A lot of newer systems use UV lights instead of heat, which blasts water off faster and far more efficiently. One key to all of this is to have a really smooth interior finish. Some grades of stainless already have a good start on this finish, and I had the big chamber at EMC2 electropolished. You want minimal surface area, hopefully no porosity, and nothing hidden from the UV light.

Wire brushing is one of the worst things you can do. It smears metal over depressions, making pockets that are very difficult to clean out.

Running a plasma will clean things up fast.

Once the water is gone, the primary background gasses will be hydrocarbons and hydrogen. Meticulous cleaning before assembly helps minimize the hydrocarbons.

It should not take all that long to leak check the system, but it can take a very long time to understand why the pressure won’t go down if you don’t have an RGA, and can’t tell what the source of the gas is. Once you identify the source, you know what you have to do.

When we got the big chamber at EMC2, in which WB4 and WB6 were run, I had it under vacuum in a few hours. Pumping it down, I found one 2 3/4″ conflat fitting was not tightened, thanks to the RGA. That took an hour or two to find. The chamber then pulled down to the “high eights” overnight on one of its six 1000 l/s turbopumps, on a Roots blower and a large forepump. I was delighted by how fast it pulled down and how quickly it dried.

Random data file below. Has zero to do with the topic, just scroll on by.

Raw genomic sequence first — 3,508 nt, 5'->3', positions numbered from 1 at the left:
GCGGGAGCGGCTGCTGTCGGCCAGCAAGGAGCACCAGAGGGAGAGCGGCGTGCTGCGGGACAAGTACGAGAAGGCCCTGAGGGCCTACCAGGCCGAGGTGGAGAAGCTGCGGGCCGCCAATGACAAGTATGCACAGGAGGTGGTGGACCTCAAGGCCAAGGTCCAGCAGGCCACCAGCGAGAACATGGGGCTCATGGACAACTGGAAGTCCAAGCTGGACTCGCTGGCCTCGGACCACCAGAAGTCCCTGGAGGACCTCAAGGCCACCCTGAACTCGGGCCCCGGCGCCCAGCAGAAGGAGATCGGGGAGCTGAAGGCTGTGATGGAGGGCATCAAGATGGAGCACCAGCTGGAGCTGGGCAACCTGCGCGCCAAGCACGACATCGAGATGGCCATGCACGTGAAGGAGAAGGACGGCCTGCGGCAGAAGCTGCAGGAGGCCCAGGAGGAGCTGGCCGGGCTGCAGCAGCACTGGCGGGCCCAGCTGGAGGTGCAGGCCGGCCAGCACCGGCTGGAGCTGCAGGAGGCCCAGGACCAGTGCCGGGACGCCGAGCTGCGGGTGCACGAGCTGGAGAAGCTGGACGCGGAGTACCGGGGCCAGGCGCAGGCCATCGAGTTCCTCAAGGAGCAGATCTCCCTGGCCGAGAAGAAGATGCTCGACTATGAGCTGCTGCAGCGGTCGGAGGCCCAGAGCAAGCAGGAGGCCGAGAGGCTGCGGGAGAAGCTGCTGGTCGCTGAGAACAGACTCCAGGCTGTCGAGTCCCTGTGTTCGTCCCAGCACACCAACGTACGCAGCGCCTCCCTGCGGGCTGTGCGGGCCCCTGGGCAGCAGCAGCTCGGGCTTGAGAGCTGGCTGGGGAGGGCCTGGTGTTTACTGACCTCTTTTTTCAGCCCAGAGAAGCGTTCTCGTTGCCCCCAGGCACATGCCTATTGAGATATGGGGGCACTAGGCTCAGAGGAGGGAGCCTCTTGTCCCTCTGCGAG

15 03 2009
FAMULUS

ike: The casings are porous stainless steel infiltrated with brass. They hold water. I would not be surprised if they were porous to nitrogen.

Are you concerned about liquid nitrogen leaking out of the core, or just the general outgassing of the metal?

15 03 2009
ike

both. i mean, since it s porous i guess it was some kind of an indirect laser sintering process, which means additives have been used. im no expert in that area, but to me that just screams god knows what kind of contaminants embedded everywhere. then you have two different materials with different coefficients of expansion which opens up the possibility of miniscule cracks forming. exposing the contaminants and possibly making the whole thing leaky. and then across the single metal grains…. but dont hold to what im saying. im just speculating a bit.

15 03 2009
FAMULUS

Ike: maybe you were thinking of this re:rubber gaskets:

http://talk-polywell.org/bb/viewtopic.php?t=460&postdays=0&postorder=asc&highlight=conflat&start=45

I’m seeing a large door with what look like O-Ring compressing clamps.
That O-Ring looks too big to buy molded in 1 piece but must be glued from cord stock.

AND I’m seeing conflat flanges.